“Pilate therefore said to Him, ‘So you are a king?’ Jesus answered, ‘You say correctly that I am a king. For this I have been born, and for this I have come into the world, to bear witness to the truth. Everyone who is of the truth hears My voice.’ Pilate said to Him, ‘What is truth?’” John 18:37-38
During the decade of the ‘60s one trend was all the philosophizing about truth. Is there such thing as absolutes? Is truth relative? Can your truth be different than my truth on the same subject and still be valid?Logos, in Greek philosophy, is not a personal being, but a sort of ‘controlling principle’, issuing forth from God to direct the circumstances of your life. This is one of the misconceptions John was addressing in the first chapter of his gospel.
John declared the “Logos” was none other than Jesus Christ. So I suppose, if this universal principle is the same for everyone, but it guides each life down a different path, then that would make it possible to believe that your truth is as good and valid as my truth. No wonder Pilate was confused! What is truth? When he asked this question of Jesus, it was not in frustration or despair, as though wondering if truth could be found; truth that would finally put his restless and weary heart to rest. He was saying it in sarcasm! ‘You say banana, I say baa-naa-naa’. It was the attitude that might have been expressed by saying, “Truth! You’ve got your truth, and I’ve got mine! What does that have to do with anything?”Pilate stood in the presence of Truth, and asked, “What is truth?” And he received no answer, because he wasn’t really looking.
Annas, the High Priest emeritus, in his arrogance, wanted Jesus to defend His teachings. But he wasn’t looking for truth. Pilate stood staring Truth in the face, and asked, “what is truth?” But he didn’t want to know. Herod wanted Him to do a miracle for his entertainment. But he didn’t want to know the truth. The thief on the cross reviled and chided Jesus, challenging Him, if He was the Messiah, to save them both. But he didn’t want to know the truth. The angry crowd standing below the cross mocked and said, “He saved others, He cannot save Himself”. But they didn’t want to know the truth.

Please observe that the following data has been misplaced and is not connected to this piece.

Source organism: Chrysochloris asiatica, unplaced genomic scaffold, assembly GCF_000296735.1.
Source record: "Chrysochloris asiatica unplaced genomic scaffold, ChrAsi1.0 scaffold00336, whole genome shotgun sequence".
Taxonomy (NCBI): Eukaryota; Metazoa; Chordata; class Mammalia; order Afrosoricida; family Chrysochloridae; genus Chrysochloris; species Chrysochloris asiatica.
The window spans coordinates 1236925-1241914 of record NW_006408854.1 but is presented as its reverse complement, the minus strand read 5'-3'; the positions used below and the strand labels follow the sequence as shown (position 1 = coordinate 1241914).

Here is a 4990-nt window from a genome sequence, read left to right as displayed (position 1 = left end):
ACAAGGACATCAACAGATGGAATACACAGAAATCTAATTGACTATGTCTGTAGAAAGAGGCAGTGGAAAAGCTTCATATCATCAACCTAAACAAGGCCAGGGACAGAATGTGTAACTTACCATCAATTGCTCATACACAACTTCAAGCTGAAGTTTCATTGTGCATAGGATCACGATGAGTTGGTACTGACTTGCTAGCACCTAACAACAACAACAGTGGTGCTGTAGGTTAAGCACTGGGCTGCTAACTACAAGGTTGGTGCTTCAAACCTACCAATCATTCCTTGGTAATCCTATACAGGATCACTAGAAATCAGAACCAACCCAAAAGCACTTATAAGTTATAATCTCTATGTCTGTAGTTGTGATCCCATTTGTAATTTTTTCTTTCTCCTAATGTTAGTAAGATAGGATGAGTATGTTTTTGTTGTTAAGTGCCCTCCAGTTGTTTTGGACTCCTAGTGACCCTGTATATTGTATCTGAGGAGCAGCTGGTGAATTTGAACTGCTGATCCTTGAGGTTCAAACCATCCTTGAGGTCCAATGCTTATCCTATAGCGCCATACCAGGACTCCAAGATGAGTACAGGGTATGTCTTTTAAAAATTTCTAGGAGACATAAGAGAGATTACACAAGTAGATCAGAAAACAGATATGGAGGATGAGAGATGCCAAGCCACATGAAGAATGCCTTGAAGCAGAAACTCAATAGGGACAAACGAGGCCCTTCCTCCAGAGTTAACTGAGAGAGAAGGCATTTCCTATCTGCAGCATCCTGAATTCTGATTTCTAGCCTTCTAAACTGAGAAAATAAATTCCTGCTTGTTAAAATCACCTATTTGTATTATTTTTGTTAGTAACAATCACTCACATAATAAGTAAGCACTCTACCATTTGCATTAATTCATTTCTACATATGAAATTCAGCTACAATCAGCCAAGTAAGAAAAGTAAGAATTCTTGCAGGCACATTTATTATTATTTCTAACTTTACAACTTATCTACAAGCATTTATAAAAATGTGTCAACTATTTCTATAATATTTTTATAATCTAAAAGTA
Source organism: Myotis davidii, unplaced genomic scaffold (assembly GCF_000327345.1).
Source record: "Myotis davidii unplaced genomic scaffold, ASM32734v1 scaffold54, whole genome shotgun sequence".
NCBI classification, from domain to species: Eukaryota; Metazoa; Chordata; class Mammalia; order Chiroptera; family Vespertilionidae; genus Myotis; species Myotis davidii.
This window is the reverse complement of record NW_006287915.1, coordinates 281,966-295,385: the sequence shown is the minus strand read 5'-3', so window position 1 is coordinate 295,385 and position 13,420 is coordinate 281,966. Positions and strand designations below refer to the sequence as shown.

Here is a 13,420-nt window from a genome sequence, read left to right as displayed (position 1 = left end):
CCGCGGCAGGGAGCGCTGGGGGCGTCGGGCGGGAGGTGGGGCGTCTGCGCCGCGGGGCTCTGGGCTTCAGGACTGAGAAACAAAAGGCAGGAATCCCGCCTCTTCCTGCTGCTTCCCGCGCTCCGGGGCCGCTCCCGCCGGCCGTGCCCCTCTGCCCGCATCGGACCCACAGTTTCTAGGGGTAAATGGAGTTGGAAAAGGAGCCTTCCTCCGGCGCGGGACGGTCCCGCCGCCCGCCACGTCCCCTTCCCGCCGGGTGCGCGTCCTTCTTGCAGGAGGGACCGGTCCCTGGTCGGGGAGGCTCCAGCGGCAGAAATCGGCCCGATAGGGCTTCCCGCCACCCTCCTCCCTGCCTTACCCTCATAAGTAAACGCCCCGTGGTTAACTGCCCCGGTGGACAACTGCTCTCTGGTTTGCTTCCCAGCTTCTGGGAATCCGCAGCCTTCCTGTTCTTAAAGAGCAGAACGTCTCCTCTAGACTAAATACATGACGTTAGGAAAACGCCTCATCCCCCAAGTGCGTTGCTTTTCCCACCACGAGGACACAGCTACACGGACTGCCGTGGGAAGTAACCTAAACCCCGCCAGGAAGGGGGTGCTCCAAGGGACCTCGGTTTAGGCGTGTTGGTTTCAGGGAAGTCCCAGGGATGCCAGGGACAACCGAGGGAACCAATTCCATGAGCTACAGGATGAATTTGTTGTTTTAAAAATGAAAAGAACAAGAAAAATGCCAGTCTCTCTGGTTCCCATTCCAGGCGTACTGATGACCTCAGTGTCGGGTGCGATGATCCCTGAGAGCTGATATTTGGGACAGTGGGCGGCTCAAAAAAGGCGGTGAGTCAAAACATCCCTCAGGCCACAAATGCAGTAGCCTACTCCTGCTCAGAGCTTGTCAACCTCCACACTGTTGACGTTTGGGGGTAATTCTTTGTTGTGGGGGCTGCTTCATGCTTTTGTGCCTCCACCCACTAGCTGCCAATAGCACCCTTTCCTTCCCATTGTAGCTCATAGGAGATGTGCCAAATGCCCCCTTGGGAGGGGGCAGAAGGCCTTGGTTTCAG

You see, truth calls for commitment. To know the truth about any given matter, requires a decision of some sort from the recipient of truth. And only in obeying truth can one walk in truth. “Thy word is a light unto my feet and a lamp unto my pathway.” One must see where he is (feet) to know where he is going (pathway). For instance, once one is confronted with the salvation truth of Acts 2:38 and that person fails to be obedient to that truth then the walk of truth is endangered. To obey is better than sacrifice!
The story is told of a man who came to visit his old friend, a music teacher. As the man came in, he said, “What’s the good news today?” The old teacher was silent as he stood up and walked across the room. He picked up a small hammer and struck a tuning fork. As the note sounded throughout the room, he said, “That is ‘A.’ It is ‘A’ today; it was ‘A’ 5,000 years ago, and it will be ‘A’ 10,000 years from now. The soprano upstairs sings off-key, the tenor across the hall flats on his high notes, and the piano downstairs is out of tune.” He struck the note again and said, “That is ‘A,’ my friend, and that’s the good news for today!”
In a day when we are surrounded and bombarded constantly by a jumbled, cacophony of useless and meaningless noise, let the one true sound go forth; the sound of Truth Himself, Jesus Christ, The Almighty God, bearing witness to the truth, and declaring, “Everyone who is of the truth hears my voice”